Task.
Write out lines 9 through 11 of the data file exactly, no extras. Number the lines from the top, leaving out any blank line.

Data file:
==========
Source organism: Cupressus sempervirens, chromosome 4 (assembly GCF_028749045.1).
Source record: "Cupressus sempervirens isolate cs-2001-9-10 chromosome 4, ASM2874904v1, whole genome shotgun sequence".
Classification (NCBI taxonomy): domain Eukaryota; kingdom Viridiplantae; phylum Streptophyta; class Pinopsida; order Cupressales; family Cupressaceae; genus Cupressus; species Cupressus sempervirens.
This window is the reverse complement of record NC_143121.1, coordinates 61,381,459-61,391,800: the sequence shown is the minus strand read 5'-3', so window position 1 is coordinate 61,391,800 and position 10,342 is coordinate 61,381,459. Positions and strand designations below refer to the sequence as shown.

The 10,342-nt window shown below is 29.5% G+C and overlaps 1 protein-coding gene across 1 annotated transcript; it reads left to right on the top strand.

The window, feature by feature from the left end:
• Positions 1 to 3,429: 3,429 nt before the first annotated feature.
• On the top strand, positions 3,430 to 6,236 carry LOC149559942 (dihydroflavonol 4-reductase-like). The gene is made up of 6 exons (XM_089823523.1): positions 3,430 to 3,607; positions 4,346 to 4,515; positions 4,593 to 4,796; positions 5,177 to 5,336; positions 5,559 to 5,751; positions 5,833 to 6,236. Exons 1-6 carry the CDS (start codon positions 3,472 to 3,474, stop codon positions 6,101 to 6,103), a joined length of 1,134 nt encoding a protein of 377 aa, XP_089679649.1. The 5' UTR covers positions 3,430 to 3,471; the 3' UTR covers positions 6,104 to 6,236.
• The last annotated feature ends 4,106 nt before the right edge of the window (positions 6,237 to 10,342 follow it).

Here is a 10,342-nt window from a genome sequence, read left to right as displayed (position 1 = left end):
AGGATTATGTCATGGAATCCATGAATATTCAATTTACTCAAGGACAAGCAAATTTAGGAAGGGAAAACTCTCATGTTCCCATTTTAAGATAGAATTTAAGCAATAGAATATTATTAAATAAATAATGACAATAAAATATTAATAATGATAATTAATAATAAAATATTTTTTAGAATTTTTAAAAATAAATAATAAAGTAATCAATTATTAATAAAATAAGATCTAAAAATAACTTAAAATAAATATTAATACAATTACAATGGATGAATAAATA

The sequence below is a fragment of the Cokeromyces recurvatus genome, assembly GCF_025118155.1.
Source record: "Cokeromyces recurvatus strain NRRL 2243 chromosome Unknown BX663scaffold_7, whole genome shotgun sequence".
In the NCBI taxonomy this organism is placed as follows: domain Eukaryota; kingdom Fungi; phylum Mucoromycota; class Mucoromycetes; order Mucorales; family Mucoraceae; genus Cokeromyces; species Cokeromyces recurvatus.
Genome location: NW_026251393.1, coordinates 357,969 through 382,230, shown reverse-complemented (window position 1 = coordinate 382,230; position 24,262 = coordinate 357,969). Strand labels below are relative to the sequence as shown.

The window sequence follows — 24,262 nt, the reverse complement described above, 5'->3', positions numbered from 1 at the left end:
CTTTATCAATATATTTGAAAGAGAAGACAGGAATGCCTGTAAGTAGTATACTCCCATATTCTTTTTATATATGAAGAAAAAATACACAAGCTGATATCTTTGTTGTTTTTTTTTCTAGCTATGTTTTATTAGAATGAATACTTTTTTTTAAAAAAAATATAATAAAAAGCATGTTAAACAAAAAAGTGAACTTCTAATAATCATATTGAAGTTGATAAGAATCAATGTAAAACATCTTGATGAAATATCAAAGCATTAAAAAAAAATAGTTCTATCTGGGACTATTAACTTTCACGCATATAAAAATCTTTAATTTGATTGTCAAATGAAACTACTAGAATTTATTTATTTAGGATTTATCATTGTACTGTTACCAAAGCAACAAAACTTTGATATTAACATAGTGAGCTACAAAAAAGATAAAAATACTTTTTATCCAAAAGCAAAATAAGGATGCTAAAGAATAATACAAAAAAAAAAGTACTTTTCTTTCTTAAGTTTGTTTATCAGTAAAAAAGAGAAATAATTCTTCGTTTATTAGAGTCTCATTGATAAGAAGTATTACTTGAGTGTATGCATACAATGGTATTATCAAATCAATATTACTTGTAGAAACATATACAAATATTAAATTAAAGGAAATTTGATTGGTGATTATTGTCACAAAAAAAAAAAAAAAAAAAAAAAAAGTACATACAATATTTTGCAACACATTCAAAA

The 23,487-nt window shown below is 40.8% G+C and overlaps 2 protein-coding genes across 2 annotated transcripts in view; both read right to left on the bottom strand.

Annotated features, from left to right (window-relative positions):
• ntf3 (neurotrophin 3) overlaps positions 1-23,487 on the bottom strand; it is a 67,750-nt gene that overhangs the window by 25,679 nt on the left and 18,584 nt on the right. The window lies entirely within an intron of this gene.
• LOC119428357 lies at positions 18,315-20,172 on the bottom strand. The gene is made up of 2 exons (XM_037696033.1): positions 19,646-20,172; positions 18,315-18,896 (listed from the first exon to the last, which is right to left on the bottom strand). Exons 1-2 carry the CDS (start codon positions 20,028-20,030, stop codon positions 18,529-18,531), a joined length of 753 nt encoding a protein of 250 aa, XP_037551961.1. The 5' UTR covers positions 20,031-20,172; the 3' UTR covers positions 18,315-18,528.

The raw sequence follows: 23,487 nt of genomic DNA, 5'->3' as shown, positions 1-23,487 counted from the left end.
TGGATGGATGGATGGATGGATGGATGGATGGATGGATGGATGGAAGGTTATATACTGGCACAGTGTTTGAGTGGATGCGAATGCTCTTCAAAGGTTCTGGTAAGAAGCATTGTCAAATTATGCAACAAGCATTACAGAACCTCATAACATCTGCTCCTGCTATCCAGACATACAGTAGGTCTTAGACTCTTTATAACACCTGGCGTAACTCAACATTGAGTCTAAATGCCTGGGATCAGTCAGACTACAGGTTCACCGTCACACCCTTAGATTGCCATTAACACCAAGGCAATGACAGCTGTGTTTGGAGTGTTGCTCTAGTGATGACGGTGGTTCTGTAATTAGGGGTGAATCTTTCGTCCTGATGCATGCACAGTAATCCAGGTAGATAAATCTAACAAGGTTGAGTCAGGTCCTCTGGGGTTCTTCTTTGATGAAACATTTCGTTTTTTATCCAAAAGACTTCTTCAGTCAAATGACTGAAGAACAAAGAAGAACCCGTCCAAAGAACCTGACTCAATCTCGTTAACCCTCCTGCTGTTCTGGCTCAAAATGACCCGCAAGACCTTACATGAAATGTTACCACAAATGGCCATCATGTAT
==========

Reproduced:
• The last annotated feature ends 4,106 nt before the right edge of the window (positions 6,237 to 10,342 follow it).

Here is a 10,342-nt window from a genome sequence, read left to right as displayed (position 1 = left end):
AGGATTATGTCATGGAATCCATGAATATTCAATTTACTCAAGGACAAGCAAATTTAGGAAGGGAAAACTCTCATGTTCCCATTTTAAGATAGAATTTAAGCAATAGAATATTATTAAATAAATAATGACAATAAAATATTAATAATGATAATTAATAATAAAATATTTTTTAGAATTTTTAAAAATAAATAATAAAGTAATCAATTATTAATAAAATAAGATCTAAAAATAACTTAAAATAAATATTAATACAATTACAATGGATGAATAAATA